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Warming Baths and Floors By Voice Alone

Osaka Gas Co., Ltd. has begun offering new services to customers with IoT-supporting gas appliances, so they can heat bath water and floors remotely using smart speakers, and can even monitor usage at the homes of family members living apart.

IN April 2016, Osaka Gas Co., Ltd. began marketing “ENE-FARM” residential fuel cell systems with Wi-Fi remote control functionality [see here]. By connecting ENE-FARM through the cloud via Amazon Web Services, Osaka Gas was able to detect and report malfunctions and errors to users, arrange repairs of water heaters based on remote monitoring, and heat water in tubs and control floor heaters remotely via smartphone. Even better, users could also see their electricity usage rates and take advantage of energy conservation methods. In October 2017, Osaka Gas expanded ENE-FARM’s Internet of Things (IoT) services to more regular households by installing energy-saving latent heat recovery-type water heaters called “ECO-JOZU” in homes, rapidly extending these convenient and helpful services to a whole new group of users.

“Ninety-four percent of our remote water heater service clients feel a sense of security by using it,” says Taichi Inuzumi of the IoT Promotion Project at Osaka Gas. “While the hurdle is high to add new services such as sensor functions or devices, turning the kitchen remote on the water heater into an IoT terminal, it becomes part of everyone’s natural lifestyle and has successfully secured users.”

In April 2018, Osaka Gas began offering a smart new service for IoT users: gas appliances using smart speakers that can be controlled using voice commands. Users can now prepare hot water for the tub or turn the floor heating on and off by simply saying “heat the bathtub” or “turn on the floor heating” to an Amazon Echo unit.
There’s also a monitoring service for family members living apart that informs them of remote activity, such as “hot water was used in the washroom in the morning” or “bathtub was used last night.” This service offers a real sense of security and has garnered plenty of attention.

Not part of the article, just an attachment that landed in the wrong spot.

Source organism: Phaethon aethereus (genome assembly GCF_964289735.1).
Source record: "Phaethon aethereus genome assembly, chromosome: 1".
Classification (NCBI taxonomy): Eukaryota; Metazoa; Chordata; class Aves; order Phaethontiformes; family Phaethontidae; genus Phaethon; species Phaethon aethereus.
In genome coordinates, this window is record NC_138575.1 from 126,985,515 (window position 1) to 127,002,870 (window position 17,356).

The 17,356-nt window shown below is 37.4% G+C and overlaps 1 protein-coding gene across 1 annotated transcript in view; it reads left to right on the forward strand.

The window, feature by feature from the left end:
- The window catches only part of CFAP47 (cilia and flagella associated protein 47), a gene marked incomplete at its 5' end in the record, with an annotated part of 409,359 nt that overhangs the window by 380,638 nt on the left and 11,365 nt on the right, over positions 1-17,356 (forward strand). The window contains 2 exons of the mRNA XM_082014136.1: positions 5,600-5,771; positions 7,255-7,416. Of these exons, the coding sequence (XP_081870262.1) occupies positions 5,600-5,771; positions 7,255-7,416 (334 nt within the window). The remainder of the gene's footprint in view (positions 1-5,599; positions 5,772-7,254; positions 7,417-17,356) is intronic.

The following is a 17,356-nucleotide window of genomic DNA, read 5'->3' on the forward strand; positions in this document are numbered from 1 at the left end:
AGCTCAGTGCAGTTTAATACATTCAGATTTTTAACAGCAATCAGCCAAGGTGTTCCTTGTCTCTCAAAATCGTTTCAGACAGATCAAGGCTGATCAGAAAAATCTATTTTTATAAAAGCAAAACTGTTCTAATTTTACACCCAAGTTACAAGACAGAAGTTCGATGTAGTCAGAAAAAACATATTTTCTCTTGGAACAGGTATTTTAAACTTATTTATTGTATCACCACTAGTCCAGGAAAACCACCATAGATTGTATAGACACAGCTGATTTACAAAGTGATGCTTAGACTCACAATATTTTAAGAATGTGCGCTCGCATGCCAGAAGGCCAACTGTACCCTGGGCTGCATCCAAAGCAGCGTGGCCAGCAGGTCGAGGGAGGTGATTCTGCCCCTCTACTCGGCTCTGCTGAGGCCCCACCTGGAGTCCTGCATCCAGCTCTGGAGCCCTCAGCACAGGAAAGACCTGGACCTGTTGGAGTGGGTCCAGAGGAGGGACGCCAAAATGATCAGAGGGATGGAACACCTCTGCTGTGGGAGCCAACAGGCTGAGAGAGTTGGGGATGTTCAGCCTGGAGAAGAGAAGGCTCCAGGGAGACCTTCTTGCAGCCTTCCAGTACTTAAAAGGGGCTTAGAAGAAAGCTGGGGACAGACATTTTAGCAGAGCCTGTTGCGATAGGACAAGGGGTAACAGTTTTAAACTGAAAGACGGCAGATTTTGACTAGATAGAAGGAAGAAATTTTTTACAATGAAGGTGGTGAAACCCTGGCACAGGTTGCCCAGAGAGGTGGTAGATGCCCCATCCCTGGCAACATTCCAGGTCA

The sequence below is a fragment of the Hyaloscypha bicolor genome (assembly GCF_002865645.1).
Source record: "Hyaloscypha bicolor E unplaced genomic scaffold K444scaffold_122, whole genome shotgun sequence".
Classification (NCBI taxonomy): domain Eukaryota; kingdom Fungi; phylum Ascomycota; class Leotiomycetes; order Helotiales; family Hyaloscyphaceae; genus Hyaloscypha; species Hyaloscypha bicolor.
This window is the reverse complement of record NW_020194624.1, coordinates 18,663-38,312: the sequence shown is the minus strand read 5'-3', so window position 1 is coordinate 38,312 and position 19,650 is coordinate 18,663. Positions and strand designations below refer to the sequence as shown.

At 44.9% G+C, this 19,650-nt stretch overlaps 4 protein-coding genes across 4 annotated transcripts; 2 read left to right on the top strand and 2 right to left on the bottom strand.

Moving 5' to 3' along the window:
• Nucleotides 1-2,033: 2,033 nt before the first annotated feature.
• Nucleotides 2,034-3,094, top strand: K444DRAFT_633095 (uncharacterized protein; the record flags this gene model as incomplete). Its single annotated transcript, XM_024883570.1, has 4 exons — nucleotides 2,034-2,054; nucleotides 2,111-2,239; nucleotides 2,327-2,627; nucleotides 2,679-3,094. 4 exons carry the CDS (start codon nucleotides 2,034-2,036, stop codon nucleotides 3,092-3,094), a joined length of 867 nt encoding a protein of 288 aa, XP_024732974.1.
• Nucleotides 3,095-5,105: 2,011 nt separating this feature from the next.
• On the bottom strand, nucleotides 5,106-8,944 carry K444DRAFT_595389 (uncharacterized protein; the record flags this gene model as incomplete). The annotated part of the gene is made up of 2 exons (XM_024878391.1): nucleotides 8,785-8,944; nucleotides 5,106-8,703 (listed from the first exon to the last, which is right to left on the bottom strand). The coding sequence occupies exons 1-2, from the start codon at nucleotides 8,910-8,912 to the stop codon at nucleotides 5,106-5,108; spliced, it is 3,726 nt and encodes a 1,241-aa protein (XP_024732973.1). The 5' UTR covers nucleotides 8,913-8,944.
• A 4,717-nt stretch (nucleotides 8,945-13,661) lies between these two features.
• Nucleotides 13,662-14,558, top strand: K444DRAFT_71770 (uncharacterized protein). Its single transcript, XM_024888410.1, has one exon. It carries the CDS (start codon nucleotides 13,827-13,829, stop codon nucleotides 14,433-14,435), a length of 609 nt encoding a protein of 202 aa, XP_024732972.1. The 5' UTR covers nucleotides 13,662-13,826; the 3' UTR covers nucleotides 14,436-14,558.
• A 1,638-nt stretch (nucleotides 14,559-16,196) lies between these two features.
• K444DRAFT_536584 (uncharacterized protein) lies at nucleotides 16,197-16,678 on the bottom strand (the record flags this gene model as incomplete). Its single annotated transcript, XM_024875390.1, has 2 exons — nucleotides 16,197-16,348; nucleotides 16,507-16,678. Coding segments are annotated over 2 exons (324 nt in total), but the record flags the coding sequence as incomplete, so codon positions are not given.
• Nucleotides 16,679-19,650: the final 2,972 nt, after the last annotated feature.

Aside from useful ways of using gas appliances, other services that bring in more customers include informing users how much pollen is in the air and providing helpful household tips. Another major draw is the daily gas reporting service that allows users to check on the company’s members-only site to see how much gas has been used for heating water, heating rooms, and other purposes.

Fears about outsiders accessing and remotely controlling such actions are naturally a concern, especially when handling and establishing security measures for the equipment. Satoshi Suzuki of the Smart Home Technology Development Team at Osaka Gas says all is well,

“The wireless LAN uses the Advanced Encryption Standard instead of Wired Equivalent Privacy encryption, and all connections to the server use TLS 1.2, the same encryption financial institutions use,” he explains. “We’ve even obtained a patent for the system where if the user does not directly control the remote in the kitchen, it will not automatically link to your smartphone.”

Osaka Gas plans to come up with more such innovative and highly valued services using technology such as Web API (Application Programming Interface), and to partner with various companies in these creations.